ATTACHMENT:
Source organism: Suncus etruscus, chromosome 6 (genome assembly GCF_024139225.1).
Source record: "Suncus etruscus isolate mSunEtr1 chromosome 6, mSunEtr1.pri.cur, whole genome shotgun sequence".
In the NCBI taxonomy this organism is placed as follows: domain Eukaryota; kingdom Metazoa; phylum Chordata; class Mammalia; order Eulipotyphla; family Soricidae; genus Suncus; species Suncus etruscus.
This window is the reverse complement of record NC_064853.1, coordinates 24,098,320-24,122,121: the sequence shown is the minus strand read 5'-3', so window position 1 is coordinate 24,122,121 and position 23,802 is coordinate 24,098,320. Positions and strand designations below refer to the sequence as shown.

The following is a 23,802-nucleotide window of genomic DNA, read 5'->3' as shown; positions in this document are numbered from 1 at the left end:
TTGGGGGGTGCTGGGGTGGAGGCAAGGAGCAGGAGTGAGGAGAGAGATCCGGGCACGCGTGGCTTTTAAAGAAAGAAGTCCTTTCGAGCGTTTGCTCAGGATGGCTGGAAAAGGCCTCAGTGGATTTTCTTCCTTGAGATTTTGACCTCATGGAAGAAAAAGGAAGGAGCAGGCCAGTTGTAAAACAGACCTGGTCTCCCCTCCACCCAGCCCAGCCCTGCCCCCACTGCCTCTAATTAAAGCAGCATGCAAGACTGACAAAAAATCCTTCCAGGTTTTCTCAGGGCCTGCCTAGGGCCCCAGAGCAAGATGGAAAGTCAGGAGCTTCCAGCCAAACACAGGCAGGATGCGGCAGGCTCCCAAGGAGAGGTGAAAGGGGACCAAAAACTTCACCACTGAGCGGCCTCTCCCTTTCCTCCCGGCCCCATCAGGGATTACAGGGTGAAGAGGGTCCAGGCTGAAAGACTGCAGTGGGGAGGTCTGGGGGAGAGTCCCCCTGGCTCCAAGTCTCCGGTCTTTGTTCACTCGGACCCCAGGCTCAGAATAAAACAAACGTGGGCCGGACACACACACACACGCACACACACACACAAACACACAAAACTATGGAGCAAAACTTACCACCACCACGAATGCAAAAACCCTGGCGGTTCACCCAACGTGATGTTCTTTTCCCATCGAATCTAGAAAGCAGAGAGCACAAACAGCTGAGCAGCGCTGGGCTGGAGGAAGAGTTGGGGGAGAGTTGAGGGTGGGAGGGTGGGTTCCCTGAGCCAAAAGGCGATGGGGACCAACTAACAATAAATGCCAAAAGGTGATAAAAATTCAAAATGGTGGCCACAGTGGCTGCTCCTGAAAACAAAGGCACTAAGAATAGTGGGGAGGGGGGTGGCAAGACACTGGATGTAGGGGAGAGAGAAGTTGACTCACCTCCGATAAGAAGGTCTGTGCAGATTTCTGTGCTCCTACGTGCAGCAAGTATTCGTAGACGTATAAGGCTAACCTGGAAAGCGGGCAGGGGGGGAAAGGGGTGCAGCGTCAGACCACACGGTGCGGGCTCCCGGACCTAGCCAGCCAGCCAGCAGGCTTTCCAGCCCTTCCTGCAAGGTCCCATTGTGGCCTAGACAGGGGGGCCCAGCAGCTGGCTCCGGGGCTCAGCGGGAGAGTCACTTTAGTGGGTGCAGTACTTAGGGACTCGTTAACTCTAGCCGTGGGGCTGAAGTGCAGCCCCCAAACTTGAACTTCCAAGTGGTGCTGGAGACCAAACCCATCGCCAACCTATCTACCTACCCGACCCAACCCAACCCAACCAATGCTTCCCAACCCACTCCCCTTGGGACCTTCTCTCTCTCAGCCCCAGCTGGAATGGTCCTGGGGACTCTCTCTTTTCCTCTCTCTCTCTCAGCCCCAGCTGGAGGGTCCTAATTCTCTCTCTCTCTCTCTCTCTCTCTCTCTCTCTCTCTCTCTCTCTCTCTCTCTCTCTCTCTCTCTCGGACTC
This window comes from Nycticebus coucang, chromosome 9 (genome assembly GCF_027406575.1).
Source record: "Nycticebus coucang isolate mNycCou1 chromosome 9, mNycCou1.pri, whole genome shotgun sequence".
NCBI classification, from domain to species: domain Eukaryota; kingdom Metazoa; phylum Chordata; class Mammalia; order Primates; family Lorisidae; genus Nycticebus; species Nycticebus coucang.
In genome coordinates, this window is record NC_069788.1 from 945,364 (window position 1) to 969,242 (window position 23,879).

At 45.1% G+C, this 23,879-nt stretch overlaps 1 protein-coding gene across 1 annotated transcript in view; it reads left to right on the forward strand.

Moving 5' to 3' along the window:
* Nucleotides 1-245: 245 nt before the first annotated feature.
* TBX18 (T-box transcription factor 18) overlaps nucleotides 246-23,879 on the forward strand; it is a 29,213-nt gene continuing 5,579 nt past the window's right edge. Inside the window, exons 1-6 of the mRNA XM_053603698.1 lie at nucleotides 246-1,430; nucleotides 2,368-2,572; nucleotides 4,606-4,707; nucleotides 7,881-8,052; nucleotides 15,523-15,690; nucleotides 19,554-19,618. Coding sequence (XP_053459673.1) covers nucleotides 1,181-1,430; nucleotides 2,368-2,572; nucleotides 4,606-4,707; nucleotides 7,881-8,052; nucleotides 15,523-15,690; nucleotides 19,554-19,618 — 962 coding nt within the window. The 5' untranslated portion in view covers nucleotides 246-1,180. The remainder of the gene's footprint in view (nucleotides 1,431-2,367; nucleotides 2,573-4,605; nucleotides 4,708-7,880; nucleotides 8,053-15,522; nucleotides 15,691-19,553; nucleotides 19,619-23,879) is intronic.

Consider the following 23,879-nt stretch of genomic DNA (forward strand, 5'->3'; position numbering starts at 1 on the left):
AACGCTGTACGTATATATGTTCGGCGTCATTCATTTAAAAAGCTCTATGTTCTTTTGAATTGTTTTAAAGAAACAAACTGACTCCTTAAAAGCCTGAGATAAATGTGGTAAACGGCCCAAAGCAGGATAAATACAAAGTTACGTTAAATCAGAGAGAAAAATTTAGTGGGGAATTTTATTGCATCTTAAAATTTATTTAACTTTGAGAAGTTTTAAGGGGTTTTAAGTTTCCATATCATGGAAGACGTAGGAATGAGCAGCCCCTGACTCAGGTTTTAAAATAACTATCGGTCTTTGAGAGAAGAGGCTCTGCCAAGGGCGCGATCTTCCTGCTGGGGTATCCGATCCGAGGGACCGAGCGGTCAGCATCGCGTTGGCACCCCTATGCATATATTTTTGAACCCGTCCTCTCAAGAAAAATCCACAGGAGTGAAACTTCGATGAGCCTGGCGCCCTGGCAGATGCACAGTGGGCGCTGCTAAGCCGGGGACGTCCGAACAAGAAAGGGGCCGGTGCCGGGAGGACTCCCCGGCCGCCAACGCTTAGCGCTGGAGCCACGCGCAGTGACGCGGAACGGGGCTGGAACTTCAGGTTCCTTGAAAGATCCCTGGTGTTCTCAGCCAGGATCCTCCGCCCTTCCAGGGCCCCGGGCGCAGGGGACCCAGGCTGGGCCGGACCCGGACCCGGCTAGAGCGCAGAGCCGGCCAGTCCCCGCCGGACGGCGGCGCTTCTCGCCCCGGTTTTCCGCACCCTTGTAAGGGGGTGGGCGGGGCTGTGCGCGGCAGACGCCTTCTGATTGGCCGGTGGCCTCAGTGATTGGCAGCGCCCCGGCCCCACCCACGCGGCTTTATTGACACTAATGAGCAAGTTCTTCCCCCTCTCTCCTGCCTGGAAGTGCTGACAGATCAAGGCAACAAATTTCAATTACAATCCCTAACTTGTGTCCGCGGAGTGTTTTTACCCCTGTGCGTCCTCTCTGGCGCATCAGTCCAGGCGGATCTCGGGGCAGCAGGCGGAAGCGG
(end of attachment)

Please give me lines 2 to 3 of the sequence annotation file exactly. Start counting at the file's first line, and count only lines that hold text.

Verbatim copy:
Source record: "Suncus etruscus isolate mSunEtr1 chromosome 6, mSunEtr1.pri.cur, whole genome shotgun sequence".
In the NCBI taxonomy this organism is placed as follows: domain Eukaryota; kingdom Metazoa; phylum Chordata; class Mammalia; order Eulipotyphla; family Soricidae; genus Suncus; species Suncus etruscus.